Methane contributes about 20% of the estimated anthropogenic radiative forcing, second to CO2 which contributes 60% (Lassey 2007). Enteric fermentation by ruminants, rice cultivation, anaerobic waste processing and manure managements are the principal sources of CH4 from agriculture. US-EPA (2007) estimated that about 28% of CH4 emission was the result of livestock products. However, a certain amount of CH4 is also consumed by microorganisms in aerobic soils by oxidation, the only known biological sink.

a. Rice cultivation: Methane emission from rice fields to the atmosphere is controlled by CH4 production (methanogenesis), CH4 oxidation (methanotrophy) and CH4 transport process (Aulakh et al. 2000a; Kruger et al. 2001). Thus, strategies to reduce CH4 emission from rice cultivation may be targeted at (i) reducing CH4 production, (ii) increasing CH4 oxidation and (iii) reducing CH4 transport through plants. CH4 production from flooded paddy is closely associated with rice growing and different cultural practices, commonly used in rice cultivation, can influence CH4 production and its emission. Rice cultivation, considered as one of the most important anthropogenic sources of CH4 emission, also appears to be the most suitable candidate for reducing CH4 in the atmosphere because of the possibility of controlling emissions by selected agronomic practices (Neue and Roger 1993; Wassmann et al. 1993, 2004). Worldwide researches indicated that water management (Mishra et al. 1997), organic amendment (Rath et al. 1999; Bharati et al. 2000), fertilizer management (Adhya et al. 1998; Rath et al. 1999; Babu et al. 2006) and rice cultivars (Adhya et al. 1994; Shalini et al. 1997; Satpathy et al. 1998; Mitra et al. 1999) affect the flux of CH4 from this economically important agro-ecosystem and can be suitably manipulated for mitigation of CH4 emission from flooded rice fields (Table 15.3). With the current technology, improvements in management of water and nutrients and other cultural practices could substantially reduce CH4 emission from rice cultivation. The total potential for reducing CH4 emissions from agriculture amounts to 24-92 Tgyr-1 (15-65% of current levels) with potential reduction from rice cultivation amounting to 8-35 Tgyr-1, depending on effectiveness of proposed options and degree of implementations (Cole et al. 1997). Potential technologies include water management, fertilizer management, cropping pattern, vari-etal/cultivar selection and the use of selective inhibitors (Table 15.4). b. Manure management: CH4 is produced from anaerobic decomposition of animal manure in slurry pits, solid manure piles and from moist soil following incorporation of manure (Lassey 2007). Methane emission from swine lagoons from North Carolina was 8-62KgCH4ha-1 (Sharpe et al. 2002). In a series of four lagoons designed to successively purify water from a swine production facility, the gas flux from Lagoon I, directly receiving animal waste was dominated by CH4 (79% of total gas flux), while the gas flux in subsequent lagoons were dom-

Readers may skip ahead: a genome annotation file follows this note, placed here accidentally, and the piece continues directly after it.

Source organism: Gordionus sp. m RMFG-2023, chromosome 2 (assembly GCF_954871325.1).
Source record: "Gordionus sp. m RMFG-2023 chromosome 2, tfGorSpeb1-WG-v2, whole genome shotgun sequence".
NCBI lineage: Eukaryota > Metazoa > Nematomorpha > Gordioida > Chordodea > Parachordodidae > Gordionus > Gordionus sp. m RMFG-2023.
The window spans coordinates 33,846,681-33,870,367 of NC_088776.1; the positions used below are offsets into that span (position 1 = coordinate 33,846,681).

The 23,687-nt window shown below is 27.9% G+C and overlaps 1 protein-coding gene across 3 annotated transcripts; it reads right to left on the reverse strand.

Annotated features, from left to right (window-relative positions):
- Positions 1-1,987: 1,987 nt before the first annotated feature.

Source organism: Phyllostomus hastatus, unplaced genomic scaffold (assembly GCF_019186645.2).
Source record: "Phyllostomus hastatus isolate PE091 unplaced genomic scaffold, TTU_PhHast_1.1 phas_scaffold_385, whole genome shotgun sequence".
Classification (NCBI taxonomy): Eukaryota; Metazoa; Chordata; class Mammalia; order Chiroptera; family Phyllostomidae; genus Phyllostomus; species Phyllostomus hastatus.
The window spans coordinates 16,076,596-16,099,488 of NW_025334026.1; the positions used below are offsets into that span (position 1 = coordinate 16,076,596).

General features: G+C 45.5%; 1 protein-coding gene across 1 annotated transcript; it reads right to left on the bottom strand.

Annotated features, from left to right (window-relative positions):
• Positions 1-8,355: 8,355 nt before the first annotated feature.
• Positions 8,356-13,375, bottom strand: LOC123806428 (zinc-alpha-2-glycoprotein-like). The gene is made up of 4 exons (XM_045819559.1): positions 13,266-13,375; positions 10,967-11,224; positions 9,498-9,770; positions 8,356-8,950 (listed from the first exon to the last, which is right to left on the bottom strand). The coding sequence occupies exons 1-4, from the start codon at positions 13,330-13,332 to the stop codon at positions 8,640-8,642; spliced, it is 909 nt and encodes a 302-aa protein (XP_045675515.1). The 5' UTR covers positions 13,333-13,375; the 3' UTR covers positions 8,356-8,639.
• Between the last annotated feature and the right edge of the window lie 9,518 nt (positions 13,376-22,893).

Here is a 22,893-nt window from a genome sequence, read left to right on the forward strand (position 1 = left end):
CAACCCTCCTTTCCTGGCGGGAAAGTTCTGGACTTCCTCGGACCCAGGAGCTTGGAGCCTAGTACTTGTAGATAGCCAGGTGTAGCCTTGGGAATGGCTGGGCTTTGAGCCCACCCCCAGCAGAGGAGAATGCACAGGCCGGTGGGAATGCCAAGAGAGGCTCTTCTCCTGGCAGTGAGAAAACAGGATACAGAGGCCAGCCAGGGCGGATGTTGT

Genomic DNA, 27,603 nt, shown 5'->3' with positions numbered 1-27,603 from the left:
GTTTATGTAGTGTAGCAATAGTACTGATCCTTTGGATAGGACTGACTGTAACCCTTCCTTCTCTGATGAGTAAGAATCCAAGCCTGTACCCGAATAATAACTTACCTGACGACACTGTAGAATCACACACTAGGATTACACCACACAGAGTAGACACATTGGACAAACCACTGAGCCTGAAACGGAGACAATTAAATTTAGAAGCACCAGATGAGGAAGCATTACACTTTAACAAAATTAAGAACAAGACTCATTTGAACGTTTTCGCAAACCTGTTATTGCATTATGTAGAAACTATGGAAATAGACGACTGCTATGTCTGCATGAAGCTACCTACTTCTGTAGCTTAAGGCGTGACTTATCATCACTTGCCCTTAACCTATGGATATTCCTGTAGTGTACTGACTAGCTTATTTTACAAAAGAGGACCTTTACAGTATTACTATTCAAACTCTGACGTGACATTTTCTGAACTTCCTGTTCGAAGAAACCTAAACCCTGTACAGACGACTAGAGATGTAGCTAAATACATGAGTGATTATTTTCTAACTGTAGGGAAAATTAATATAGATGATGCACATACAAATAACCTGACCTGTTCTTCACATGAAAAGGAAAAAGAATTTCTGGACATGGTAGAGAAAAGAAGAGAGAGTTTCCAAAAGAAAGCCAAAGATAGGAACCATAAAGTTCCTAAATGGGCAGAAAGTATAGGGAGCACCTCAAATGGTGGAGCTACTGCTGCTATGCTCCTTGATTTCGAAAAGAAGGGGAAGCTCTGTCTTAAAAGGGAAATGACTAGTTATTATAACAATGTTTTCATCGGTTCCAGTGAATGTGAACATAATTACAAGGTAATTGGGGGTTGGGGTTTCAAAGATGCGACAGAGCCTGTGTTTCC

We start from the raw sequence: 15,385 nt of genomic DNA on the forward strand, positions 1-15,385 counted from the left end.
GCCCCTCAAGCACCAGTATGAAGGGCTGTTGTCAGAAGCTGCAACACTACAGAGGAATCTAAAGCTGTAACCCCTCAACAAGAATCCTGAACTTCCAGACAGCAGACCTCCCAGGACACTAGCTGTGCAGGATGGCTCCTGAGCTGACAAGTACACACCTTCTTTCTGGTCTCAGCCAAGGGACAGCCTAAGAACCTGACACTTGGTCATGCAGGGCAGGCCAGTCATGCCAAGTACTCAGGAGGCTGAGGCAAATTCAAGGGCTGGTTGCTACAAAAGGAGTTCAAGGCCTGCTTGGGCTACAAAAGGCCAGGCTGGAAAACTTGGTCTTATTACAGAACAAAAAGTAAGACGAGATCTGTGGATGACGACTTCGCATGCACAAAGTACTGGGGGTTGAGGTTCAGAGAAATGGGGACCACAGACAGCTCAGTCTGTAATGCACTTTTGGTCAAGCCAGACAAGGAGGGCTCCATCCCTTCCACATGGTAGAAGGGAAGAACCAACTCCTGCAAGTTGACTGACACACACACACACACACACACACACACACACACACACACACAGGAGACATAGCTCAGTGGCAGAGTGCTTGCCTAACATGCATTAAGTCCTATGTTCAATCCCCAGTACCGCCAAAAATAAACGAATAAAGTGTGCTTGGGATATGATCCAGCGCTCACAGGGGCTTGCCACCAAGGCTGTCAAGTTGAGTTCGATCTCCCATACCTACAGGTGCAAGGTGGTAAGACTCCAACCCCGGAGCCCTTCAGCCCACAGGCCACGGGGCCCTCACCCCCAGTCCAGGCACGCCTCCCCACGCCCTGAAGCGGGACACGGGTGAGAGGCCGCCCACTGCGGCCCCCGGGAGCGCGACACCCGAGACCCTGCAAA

Table 15.3 Impact of cultural practices on CH4 emission from rice fields (Data from field experiments conducted at Central Rice Research Institute. Cuttack. India) Cultivation Seasonal flux of Grain yield


Rice variety


CH4 (kg.ha )

(Mg.ha )

% Change




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